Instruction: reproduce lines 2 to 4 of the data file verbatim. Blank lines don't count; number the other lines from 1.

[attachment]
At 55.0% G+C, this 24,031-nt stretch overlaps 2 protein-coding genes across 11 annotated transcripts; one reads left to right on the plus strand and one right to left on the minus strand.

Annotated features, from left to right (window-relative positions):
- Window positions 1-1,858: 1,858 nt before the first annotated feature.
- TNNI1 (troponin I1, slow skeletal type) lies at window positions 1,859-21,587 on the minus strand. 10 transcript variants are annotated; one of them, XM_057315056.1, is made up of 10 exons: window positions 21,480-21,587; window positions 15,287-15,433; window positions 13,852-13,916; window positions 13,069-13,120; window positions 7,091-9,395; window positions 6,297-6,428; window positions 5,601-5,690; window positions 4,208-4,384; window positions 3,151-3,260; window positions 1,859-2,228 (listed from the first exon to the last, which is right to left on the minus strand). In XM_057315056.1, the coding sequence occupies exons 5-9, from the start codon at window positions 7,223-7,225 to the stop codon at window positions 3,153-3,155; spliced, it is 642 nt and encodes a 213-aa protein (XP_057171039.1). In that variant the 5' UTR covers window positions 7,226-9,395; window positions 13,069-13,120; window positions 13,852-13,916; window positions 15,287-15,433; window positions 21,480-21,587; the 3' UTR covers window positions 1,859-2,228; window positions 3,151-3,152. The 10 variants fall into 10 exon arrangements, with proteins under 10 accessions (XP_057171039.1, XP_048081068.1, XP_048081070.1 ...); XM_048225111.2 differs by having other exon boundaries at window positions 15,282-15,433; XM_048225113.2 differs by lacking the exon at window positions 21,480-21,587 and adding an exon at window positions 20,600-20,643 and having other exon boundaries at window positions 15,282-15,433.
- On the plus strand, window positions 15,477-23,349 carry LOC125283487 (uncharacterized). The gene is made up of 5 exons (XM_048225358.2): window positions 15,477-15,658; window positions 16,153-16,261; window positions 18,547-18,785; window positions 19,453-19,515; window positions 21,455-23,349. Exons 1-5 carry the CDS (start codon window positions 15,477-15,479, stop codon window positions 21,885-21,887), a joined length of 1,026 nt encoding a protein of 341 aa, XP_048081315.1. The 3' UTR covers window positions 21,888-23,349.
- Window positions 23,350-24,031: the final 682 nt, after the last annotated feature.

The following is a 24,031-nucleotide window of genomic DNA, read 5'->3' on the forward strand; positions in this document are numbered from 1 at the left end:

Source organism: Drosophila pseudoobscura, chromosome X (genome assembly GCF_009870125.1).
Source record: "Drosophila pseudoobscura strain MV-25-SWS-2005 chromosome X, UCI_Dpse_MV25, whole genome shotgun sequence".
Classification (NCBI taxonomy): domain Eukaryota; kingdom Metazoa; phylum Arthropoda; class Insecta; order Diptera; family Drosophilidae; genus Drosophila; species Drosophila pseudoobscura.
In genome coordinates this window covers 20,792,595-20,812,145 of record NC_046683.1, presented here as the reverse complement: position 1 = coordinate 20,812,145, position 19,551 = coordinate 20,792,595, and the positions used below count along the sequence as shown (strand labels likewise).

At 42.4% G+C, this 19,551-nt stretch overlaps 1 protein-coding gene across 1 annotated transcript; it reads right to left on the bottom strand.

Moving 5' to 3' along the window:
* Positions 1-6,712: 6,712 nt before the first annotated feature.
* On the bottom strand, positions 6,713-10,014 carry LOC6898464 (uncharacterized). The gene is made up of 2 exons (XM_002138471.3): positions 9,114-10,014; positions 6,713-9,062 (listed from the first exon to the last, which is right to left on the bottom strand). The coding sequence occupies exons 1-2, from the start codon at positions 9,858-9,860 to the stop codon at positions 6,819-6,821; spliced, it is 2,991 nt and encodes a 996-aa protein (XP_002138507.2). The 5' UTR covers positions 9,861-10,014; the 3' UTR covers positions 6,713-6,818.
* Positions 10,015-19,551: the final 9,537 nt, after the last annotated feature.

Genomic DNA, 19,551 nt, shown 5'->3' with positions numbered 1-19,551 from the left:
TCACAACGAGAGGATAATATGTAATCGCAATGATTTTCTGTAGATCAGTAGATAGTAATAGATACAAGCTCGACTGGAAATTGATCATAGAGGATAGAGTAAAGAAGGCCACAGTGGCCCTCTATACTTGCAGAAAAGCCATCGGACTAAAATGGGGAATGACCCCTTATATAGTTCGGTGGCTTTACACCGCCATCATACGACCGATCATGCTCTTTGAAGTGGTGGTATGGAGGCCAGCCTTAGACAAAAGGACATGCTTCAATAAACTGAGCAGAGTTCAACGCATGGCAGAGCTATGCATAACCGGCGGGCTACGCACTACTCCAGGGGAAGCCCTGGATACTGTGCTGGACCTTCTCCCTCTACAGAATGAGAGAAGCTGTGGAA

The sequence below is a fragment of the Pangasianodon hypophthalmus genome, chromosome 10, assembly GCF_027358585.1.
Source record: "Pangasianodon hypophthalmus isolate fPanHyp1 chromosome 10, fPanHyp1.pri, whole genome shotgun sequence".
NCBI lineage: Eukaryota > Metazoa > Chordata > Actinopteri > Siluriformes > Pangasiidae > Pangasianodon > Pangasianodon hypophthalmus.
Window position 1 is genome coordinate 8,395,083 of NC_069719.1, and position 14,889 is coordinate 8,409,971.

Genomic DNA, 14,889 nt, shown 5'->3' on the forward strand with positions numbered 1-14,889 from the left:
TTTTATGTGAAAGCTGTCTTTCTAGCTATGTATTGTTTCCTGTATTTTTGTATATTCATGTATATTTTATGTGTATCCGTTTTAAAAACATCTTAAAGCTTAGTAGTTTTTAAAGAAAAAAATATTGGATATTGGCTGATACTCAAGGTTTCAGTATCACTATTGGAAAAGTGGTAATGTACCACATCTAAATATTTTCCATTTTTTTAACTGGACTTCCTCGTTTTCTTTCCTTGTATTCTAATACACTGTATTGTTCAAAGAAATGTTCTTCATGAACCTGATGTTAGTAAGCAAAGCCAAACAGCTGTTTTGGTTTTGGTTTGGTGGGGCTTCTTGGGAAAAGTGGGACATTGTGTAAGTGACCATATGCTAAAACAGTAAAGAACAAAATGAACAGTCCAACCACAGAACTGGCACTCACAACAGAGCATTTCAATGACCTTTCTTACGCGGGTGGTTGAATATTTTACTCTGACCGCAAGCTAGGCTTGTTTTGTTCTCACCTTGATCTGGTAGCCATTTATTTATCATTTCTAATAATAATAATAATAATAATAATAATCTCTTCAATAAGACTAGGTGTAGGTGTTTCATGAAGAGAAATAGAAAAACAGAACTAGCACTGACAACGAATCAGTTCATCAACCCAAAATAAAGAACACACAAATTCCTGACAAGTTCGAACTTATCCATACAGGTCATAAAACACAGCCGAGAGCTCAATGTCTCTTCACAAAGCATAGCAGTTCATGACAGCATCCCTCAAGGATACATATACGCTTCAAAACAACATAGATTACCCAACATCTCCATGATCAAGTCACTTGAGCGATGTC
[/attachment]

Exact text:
Annotated features, from left to right (window-relative positions):
- Window positions 1-1,858: 1,858 nt before the first annotated feature.
- TNNI1 (troponin I1, slow skeletal type) lies at window positions 1,859-21,587 on the minus strand. 10 transcript variants are annotated; one of them, XM_057315056.1, is made up of 10 exons: window positions 21,480-21,587; window positions 15,287-15,433; window positions 13,852-13,916; window positions 13,069-13,120; window positions 7,091-9,395; window positions 6,297-6,428; window positions 5,601-5,690; window positions 4,208-4,384; window positions 3,151-3,260; window positions 1,859-2,228 (listed from the first exon to the last, which is right to left on the minus strand). In XM_057315056.1, the coding sequence occupies exons 5-9, from the start codon at window positions 7,223-7,225 to the stop codon at window positions 3,153-3,155; spliced, it is 642 nt and encodes a 213-aa protein (XP_057171039.1). In that variant the 5' UTR covers window positions 7,226-9,395; window positions 13,069-13,120; window positions 13,852-13,916; window positions 15,287-15,433; window positions 21,480-21,587; the 3' UTR covers window positions 1,859-2,228; window positions 3,151-3,152. The 10 variants fall into 10 exon arrangements, with proteins under 10 accessions (XP_057171039.1, XP_048081068.1, XP_048081070.1 ...); XM_048225111.2 differs by having other exon boundaries at window positions 15,282-15,433; XM_048225113.2 differs by lacking the exon at window positions 21,480-21,587 and adding an exon at window positions 20,600-20,643 and having other exon boundaries at window positions 15,282-15,433.